Your crawlspace. Probably one of the most unused areas of your home, which is why you may not be aware of the potential issues that may be lurking inside. Sure, you may peek inside to pull out the Christmas decorations once a year, but typically most homeowners with crawl spaces tend to ignore the dark, creepy space. However, just because you do not use the space that often does not mean everything is fine. 

The conditions inside a crawl space make it ideal for mold and fungus growth, especially if your foundation has not been professionally waterproof and you do not regularly check on your crawl space. Mold growth is one of the last problems you want to have to deal with, as it can cause some serious consequences for you and your family — not to mention the structural issues that can happen if you do not properly waterproof your space. 

Faulty construction methods and materials can compromise your home’s crawl space, especially if you have an older home. However, you can prevent unnecessary damage to your home by avoiding the following problems. 

OPEN VENTS

Vented crawl spaces are common in North Carolina, as some building once made them a requirement. While it may seem like a simple way to prevent moisture buildup, they actually do just the opposite. In older homes, most crawl space vents are designed to stay open and circulate air, not dehumidify the air or eliminate water. When hot and humid air circulates through the cooler, dark, and indoor spaces, condensation will eventually coat the surfaces of the space. Precipitation also can be an issue when vents are left open. If left unchecked, all this moisture will create mold and mildew.

DEFICIENT DRAINAGE

Older plumbing systems can cause a slew of issues for crawl spaces, especially those that are underground. In addition to creating a breeding ground for insects, standing pools of water and flood damage can cause damage to your belongings and the support structures of your home. Without an effective drainage system, your pipes will be susceptible to leaking or bursting to relieve the water pressure. Bigger crawl spaces need a recessed drain on the floor that is capable of draining large amounts of water quickly. It might also be wise to have your plumbing thoroughly inspected by an expert who can repair or replace any weak or damaged pipe, especially if you have an older home.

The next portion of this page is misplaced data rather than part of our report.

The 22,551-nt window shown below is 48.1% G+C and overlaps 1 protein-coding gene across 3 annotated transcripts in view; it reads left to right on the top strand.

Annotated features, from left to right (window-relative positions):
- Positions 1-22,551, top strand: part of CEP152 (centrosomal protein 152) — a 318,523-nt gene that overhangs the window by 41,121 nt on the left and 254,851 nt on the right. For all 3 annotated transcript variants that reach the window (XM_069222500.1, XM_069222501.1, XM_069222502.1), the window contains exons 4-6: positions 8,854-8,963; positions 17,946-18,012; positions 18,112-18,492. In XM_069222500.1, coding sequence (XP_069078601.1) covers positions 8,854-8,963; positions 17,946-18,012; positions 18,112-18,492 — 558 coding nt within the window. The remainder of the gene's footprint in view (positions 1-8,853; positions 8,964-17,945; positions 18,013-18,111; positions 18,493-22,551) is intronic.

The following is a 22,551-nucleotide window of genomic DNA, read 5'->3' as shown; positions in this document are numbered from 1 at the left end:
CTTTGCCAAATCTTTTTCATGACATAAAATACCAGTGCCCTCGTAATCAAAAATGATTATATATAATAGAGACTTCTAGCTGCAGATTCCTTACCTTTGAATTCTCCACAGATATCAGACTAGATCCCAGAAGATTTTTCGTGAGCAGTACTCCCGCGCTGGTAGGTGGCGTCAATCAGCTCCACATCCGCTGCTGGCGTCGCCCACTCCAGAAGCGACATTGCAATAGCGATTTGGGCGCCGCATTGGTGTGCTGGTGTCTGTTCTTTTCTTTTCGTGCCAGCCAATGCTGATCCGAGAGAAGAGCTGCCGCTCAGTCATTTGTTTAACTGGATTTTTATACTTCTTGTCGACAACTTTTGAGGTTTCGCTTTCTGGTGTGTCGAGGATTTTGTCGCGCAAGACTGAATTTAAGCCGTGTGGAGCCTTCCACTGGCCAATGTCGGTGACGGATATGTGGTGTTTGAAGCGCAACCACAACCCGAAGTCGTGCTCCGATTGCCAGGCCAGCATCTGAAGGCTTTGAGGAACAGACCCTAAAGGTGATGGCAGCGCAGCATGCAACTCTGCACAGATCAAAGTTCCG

SPRAY FOAM INSULATION

One of the more popular and cost-effective forms of insulation now comes in a high-pressure can. This expanding foam fills tight spaces quickly which is why it is such a popular choice for roofs, attics, and of course, crawl spaces. One benefit of spray foam insulation is that it is one of the most energy-efficient types of insulation, because it is so effective at blocking heat, air, and water. However, the very same properties that make spray foam insulation so effective could also trigger some crawl problems in your crawl space.

If your crawl space has wooden walls or beams, moisture can easily get trapped between your foam and the wood, causing these support structures to start rotting. And if your insulation is open cell foam rather than closed cell foam, it will absorb water vapor rather than trapping it.

FIBERGLASS INSULATION

Fiberglass is certainly not the best choice for your crawl space as it is not protected against moisture. If water collects on the fiberglass insulation, the material will soak up the water and condensation like a sponge. Unless you inspect your insulation frequently, you may not realize there is a problem in your crawl space until it is too late. This insulation is designed for spaces that are well-ventilated and have exhaust systems that send water vapor outdoors rather than your dark, damp crawl space. 

THE SOLUTION: CRAWL SPACE WATERPROOFING

Fortunately, all of the risks above are easily avoidable with a crawl space encapsulation system. At AMCO Waterproofing, we specialize in crawl space waterproofing in Winston-Salem and the surrounding communities. We use the best waterproofing methods and materials to ensure that your crawl space stays safe and moisture-free. If you are interested in learning more about crawl space encapsulation, contact us today!